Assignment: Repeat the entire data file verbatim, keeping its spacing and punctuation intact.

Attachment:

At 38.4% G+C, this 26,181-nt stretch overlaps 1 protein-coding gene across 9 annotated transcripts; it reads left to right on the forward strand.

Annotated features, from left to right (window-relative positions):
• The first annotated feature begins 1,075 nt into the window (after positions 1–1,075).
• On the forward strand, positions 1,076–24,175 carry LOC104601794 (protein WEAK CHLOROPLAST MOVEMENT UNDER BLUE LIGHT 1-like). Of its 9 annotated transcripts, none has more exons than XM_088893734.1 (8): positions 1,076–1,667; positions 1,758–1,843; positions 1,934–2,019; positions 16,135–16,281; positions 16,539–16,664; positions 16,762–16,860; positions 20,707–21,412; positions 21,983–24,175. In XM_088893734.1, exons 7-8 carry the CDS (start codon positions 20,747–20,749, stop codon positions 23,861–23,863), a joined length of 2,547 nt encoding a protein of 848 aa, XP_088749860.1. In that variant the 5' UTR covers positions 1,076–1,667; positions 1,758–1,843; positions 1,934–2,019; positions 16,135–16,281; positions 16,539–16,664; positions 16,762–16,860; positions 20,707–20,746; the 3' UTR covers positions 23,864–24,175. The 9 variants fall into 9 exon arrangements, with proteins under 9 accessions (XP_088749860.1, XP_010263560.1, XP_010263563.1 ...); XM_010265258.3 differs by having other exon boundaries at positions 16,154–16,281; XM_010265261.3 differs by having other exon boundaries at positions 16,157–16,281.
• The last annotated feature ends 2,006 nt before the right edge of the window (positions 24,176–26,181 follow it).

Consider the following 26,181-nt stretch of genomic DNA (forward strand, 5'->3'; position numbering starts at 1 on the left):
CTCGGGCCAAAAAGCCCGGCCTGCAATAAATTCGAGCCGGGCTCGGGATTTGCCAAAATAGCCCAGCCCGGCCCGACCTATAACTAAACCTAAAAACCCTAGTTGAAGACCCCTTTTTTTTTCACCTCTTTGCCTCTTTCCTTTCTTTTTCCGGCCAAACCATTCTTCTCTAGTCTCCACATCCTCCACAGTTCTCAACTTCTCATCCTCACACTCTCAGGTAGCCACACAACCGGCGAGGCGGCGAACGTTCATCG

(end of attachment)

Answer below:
At 38.4% G+C, this 26,181-nt stretch overlaps 1 protein-coding gene across 9 annotated transcripts; it reads left to right on the forward strand.

Annotated features, from left to right (window-relative positions):
• The first annotated feature begins 1,075 nt into the window (after positions 1–1,075).
• On the forward strand, positions 1,076–24,175 carry LOC104601794 (protein WEAK CHLOROPLAST MOVEMENT UNDER BLUE LIGHT 1-like). Of its 9 annotated transcripts, none has more exons than XM_088893734.1 (8): positions 1,076–1,667; positions 1,758–1,843; positions 1,934–2,019; positions 16,135–16,281; positions 16,539–16,664; positions 16,762–16,860; positions 20,707–21,412; positions 21,983–24,175. In XM_088893734.1, exons 7-8 carry the CDS (start codon positions 20,747–20,749, stop codon positions 23,861–23,863), a joined length of 2,547 nt encoding a protein of 848 aa, XP_088749860.1. In that variant the 5' UTR covers positions 1,076–1,667; positions 1,758–1,843; positions 1,934–2,019; positions 16,135–16,281; positions 16,539–16,664; positions 16,762–16,860; positions 20,707–20,746; the 3' UTR covers positions 23,864–24,175. The 9 variants fall into 9 exon arrangements, with proteins under 9 accessions (XP_088749860.1, XP_010263560.1, XP_010263563.1 ...); XM_010265258.3 differs by having other exon boundaries at positions 16,154–16,281; XM_010265261.3 differs by having other exon boundaries at positions 16,157–16,281.
• The last annotated feature ends 2,006 nt before the right edge of the window (positions 24,176–26,181 follow it).

Consider the following 26,181-nt stretch of genomic DNA (forward strand, 5'->3'; position numbering starts at 1 on the left):
CTCGGGCCAAAAAGCCCGGCCTGCAATAAATTCGAGCCGGGCTCGGGATTTGCCAAAATAGCCCAGCCCGGCCCGACCTATAACTAAACCTAAAAACCCTAGTTGAAGACCCCTTTTTTTTTCACCTCTTTGCCTCTTTCCTTTCTTTTTCCGGCCAAACCATTCTTCTCTAGTCTCCACATCCTCCACAGTTCTCAACTTCTCATCCTCACACTCTCAGGTAGCCACACAACCGGCGAGGCGGCGAACGTTCATCG